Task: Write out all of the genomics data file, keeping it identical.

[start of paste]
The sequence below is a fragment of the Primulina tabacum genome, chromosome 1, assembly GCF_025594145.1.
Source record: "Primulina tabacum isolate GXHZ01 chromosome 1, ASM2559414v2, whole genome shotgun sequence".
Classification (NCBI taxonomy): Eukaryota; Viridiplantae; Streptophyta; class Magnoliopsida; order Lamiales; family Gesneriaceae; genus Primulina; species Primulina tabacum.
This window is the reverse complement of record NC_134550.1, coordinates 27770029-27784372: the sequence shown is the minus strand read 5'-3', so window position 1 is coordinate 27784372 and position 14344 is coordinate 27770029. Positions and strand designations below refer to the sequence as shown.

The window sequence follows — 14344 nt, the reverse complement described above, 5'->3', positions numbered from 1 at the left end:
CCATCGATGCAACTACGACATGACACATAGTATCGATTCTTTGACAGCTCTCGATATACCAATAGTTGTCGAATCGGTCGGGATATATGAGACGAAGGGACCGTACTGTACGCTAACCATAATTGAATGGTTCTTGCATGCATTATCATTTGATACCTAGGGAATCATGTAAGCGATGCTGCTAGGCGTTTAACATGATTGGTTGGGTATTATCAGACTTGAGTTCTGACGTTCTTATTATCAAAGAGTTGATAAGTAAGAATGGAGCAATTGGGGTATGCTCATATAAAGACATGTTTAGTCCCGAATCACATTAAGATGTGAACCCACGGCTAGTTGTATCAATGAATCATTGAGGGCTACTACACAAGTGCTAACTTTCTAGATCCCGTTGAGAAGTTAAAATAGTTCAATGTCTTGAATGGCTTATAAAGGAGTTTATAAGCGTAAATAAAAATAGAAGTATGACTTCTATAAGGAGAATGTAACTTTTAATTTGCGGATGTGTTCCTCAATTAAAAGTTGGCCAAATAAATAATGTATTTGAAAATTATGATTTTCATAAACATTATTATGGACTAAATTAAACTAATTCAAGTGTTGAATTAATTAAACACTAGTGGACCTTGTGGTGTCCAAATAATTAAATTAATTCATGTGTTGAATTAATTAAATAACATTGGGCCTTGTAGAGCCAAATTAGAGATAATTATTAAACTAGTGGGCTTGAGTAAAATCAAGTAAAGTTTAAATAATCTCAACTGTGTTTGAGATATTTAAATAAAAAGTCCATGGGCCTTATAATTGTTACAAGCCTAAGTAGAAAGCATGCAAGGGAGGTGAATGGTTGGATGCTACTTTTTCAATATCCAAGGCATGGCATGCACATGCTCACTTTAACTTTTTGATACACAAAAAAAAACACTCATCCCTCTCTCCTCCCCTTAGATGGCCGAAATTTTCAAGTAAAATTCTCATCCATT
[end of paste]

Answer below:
The sequence below is a fragment of the Primulina tabacum genome, chromosome 1, assembly GCF_025594145.1.
Source record: "Primulina tabacum isolate GXHZ01 chromosome 1, ASM2559414v2, whole genome shotgun sequence".
Classification (NCBI taxonomy): Eukaryota; Viridiplantae; Streptophyta; class Magnoliopsida; order Lamiales; family Gesneriaceae; genus Primulina; species Primulina tabacum.
This window is the reverse complement of record NC_134550.1, coordinates 27770029-27784372: the sequence shown is the minus strand read 5'-3', so window position 1 is coordinate 27784372 and position 14344 is coordinate 27770029. Positions and strand designations below refer to the sequence as shown.

The window sequence follows — 14344 nt, the reverse complement described above, 5'->3', positions numbered from 1 at the left end:
CCATCGATGCAACTACGACATGACACATAGTATCGATTCTTTGACAGCTCTCGATATACCAATAGTTGTCGAATCGGTCGGGATATATGAGACGAAGGGACCGTACTGTACGCTAACCATAATTGAATGGTTCTTGCATGCATTATCATTTGATACCTAGGGAATCATGTAAGCGATGCTGCTAGGCGTTTAACATGATTGGTTGGGTATTATCAGACTTGAGTTCTGACGTTCTTATTATCAAAGAGTTGATAAGTAAGAATGGAGCAATTGGGGTATGCTCATATAAAGACATGTTTAGTCCCGAATCACATTAAGATGTGAACCCACGGCTAGTTGTATCAATGAATCATTGAGGGCTACTACACAAGTGCTAACTTTCTAGATCCCGTTGAGAAGTTAAAATAGTTCAATGTCTTGAATGGCTTATAAAGGAGTTTATAAGCGTAAATAAAAATAGAAGTATGACTTCTATAAGGAGAATGTAACTTTTAATTTGCGGATGTGTTCCTCAATTAAAAGTTGGCCAAATAAATAATGTATTTGAAAATTATGATTTTCATAAACATTATTATGGACTAAATTAAACTAATTCAAGTGTTGAATTAATTAAACACTAGTGGACCTTGTGGTGTCCAAATAATTAAATTAATTCATGTGTTGAATTAATTAAATAACATTGGGCCTTGTAGAGCCAAATTAGAGATAATTATTAAACTAGTGGGCTTGAGTAAAATCAAGTAAAGTTTAAATAATCTCAACTGTGTTTGAGATATTTAAATAAAAAGTCCATGGGCCTTATAATTGTTACAAGCCTAAGTAGAAAGCATGCAAGGGAGGTGAATGGTTGGATGCTACTTTTTCAATATCCAAGGCATGGCATGCACATGCTCACTTTAACTTTTTGATACACAAAAAAAAACACTCATCCCTCTCTCCTCCCCTTAGATGGCCGAAATTTTCAAGTAAAATTCTCATCCATT